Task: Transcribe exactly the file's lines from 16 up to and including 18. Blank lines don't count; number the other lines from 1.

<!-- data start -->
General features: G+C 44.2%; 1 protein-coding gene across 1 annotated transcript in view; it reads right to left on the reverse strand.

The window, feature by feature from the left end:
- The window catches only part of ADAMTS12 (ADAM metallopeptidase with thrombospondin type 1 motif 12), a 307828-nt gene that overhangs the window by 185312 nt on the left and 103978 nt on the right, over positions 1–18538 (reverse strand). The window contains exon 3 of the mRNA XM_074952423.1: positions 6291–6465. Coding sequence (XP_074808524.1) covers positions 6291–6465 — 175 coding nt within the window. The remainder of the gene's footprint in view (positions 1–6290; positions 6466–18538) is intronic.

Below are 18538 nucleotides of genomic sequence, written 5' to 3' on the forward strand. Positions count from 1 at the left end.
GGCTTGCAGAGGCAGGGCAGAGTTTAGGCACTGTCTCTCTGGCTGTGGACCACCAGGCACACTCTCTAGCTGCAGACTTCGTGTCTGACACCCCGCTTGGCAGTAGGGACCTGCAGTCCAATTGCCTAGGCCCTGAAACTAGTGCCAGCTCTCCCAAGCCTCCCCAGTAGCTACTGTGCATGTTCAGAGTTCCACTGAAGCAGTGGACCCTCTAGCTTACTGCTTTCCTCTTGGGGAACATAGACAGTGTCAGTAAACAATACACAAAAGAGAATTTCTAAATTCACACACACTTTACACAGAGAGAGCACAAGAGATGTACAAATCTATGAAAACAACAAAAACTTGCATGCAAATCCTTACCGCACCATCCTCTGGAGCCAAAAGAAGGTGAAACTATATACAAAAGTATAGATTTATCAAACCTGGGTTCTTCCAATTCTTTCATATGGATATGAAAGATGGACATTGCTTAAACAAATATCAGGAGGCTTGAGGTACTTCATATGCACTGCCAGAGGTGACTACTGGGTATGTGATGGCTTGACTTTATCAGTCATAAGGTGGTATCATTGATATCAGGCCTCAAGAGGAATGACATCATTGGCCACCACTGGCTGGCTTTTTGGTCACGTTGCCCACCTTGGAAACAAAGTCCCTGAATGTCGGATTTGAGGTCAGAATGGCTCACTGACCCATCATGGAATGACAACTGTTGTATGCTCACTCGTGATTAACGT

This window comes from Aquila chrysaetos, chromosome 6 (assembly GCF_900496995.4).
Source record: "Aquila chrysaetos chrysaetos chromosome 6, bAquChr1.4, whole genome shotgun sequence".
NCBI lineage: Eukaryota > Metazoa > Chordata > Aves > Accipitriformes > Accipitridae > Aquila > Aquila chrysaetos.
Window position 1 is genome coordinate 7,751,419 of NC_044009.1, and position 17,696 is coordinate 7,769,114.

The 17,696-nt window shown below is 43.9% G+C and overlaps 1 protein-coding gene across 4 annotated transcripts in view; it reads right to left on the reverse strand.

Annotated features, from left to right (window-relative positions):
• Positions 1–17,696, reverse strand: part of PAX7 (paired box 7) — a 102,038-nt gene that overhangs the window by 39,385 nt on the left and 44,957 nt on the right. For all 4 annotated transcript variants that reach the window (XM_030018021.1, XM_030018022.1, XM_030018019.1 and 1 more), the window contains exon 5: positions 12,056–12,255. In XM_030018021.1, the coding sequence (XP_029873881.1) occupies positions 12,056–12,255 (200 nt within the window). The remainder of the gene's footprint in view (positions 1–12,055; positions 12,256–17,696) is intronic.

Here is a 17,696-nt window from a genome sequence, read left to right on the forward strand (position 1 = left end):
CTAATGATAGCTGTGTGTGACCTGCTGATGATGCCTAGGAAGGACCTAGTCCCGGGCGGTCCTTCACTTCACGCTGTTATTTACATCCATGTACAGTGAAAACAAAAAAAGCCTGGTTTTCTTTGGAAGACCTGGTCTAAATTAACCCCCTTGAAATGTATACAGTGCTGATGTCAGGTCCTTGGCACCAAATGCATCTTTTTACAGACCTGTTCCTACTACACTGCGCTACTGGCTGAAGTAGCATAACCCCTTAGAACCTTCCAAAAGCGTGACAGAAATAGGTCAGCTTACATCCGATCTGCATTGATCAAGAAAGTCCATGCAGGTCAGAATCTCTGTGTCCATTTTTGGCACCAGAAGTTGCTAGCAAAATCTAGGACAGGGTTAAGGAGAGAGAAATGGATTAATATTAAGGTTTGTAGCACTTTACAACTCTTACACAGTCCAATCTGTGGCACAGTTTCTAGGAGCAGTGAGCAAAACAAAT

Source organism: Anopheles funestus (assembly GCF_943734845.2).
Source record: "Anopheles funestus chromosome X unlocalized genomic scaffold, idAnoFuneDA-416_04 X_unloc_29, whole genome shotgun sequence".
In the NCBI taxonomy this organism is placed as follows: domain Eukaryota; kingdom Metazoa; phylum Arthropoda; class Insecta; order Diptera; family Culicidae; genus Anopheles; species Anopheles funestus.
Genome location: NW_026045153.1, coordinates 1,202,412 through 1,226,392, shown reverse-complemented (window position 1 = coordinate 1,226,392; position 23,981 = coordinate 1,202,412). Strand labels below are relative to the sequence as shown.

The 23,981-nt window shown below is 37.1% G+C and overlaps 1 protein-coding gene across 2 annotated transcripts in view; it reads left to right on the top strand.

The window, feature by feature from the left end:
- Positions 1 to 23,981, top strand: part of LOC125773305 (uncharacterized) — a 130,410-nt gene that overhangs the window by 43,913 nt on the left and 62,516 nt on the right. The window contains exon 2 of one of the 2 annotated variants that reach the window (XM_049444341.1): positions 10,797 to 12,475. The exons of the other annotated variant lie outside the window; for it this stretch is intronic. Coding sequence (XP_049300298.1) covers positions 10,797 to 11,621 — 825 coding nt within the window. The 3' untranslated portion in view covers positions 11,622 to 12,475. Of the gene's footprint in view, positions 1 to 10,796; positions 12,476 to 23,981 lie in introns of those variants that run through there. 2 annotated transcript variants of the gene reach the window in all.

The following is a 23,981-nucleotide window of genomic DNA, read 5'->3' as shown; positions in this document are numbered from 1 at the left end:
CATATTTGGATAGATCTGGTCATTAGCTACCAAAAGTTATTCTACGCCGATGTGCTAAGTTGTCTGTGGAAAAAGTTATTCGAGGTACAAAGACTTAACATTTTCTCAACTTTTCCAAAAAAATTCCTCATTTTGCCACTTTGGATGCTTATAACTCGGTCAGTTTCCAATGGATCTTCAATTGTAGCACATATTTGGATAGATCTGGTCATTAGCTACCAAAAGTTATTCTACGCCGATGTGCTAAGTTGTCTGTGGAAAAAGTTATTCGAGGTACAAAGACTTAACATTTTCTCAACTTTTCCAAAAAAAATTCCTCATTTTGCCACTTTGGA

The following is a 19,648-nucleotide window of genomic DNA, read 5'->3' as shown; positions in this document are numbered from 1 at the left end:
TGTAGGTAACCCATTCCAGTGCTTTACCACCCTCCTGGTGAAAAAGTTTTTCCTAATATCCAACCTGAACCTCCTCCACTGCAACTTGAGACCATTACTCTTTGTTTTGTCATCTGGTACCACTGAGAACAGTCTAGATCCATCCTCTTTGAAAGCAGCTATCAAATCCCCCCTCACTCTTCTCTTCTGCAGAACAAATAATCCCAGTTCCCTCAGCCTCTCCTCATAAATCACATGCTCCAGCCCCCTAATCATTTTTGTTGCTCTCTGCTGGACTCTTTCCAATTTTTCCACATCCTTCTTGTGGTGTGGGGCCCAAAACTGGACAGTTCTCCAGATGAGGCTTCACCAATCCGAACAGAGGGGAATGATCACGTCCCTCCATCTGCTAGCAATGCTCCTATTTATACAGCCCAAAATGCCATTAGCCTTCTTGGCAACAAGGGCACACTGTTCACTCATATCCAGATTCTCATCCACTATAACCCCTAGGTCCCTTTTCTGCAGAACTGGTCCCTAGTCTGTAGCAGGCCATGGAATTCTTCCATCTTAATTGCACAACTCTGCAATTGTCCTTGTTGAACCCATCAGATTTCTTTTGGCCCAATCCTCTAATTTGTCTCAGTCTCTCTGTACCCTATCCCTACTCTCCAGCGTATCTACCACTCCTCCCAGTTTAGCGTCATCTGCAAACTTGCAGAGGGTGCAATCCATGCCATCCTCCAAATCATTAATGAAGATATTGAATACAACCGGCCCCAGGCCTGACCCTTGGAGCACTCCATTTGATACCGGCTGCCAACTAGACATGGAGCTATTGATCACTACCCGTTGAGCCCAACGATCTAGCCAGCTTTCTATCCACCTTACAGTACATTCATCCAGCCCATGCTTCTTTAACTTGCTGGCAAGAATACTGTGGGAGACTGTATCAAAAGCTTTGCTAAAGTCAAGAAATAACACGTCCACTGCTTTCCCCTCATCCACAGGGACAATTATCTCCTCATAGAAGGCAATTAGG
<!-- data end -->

Source record: "Anopheles funestus chromosome X unlocalized genomic scaffold, idAnoFuneDA-416_04 X_unloc_29, whole genome shotgun sequence".
In the NCBI taxonomy this organism is placed as follows: domain Eukaryota; kingdom Metazoa; phylum Arthropoda; class Insecta; order Diptera; family Culicidae; genus Anopheles; species Anopheles funestus.
Genome location: NW_026045153.1, coordinates 1,202,412 through 1,226,392, shown reverse-complemented (window position 1 = coordinate 1,226,392; position 23,981 = coordinate 1,202,412). Strand labels below are relative to the sequence as shown.